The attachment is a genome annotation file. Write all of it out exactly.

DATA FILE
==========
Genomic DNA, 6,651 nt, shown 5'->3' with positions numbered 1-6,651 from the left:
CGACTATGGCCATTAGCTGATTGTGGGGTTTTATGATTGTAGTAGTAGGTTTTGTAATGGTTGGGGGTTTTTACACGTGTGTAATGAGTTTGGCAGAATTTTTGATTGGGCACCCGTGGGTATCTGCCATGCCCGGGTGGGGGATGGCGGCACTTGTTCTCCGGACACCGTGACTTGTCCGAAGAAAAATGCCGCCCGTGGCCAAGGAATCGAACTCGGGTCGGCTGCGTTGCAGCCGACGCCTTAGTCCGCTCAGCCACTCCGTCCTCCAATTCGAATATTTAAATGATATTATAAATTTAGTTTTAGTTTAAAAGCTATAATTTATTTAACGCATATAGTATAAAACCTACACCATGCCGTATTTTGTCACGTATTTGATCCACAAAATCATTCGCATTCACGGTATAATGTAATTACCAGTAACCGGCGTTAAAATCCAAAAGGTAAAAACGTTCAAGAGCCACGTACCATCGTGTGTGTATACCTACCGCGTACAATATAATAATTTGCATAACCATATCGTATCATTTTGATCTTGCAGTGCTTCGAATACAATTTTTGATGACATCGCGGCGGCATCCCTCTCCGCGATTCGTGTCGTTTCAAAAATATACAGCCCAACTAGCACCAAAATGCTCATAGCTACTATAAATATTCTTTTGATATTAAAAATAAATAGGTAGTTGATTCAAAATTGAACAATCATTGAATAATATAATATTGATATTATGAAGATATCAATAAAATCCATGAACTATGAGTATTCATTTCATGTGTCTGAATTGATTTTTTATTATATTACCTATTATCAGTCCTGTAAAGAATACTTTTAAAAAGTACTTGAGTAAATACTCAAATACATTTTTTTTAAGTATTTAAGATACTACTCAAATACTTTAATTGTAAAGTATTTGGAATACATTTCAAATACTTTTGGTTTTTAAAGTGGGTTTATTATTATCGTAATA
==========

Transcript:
Genomic DNA, 6,651 nt, shown 5'->3' with positions numbered 1-6,651 from the left:
CGACTATGGCCATTAGCTGATTGTGGGGTTTTATGATTGTAGTAGTAGGTTTTGTAATGGTTGGGGGTTTTTACACGTGTGTAATGAGTTTGGCAGAATTTTTGATTGGGCACCCGTGGGTATCTGCCATGCCCGGGTGGGGGATGGCGGCACTTGTTCTCCGGACACCGTGACTTGTCCGAAGAAAAATGCCGCCCGTGGCCAAGGAATCGAACTCGGGTCGGCTGCGTTGCAGCCGACGCCTTAGTCCGCTCAGCCACTCCGTCCTCCAATTCGAATATTTAAATGATATTATAAATTTAGTTTTAGTTTAAAAGCTATAATTTATTTAACGCATATAGTATAAAACCTACACCATGCCGTATTTTGTCACGTATTTGATCCACAAAATCATTCGCATTCACGGTATAATGTAATTACCAGTAACCGGCGTTAAAATCCAAAAGGTAAAAACGTTCAAGAGCCACGTACCATCGTGTGTGTATACCTACCGCGTACAATATAATAATTTGCATAACCATATCGTATCATTTTGATCTTGCAGTGCTTCGAATACAATTTTTGATGACATCGCGGCGGCATCCCTCTCCGCGATTCGTGTCGTTTCAAAAATATACAGCCCAACTAGCACCAAAATGCTCATAGCTACTATAAATATTCTTTTGATATTAAAAATAAATAGGTAGTTGATTCAAAATTGAACAATCATTGAATAATATAATATTGATATTATGAAGATATCAATAAAATCCATGAACTATGAGTATTCATTTCATGTGTCTGAATTGATTTTTTATTATATTACCTATTATCAGTCCTGTAAAGAATACTTTTAAAAAGTACTTGAGTAAATACTCAAATACATTTTTTTTAAGTATTTAAGATACTACTCAAATACTTTAATTGTAAAGTATTTGGAATACATTTCAAATACTTTTGGTTTTTAAAGTGGGTTTATTATTATCGTAATA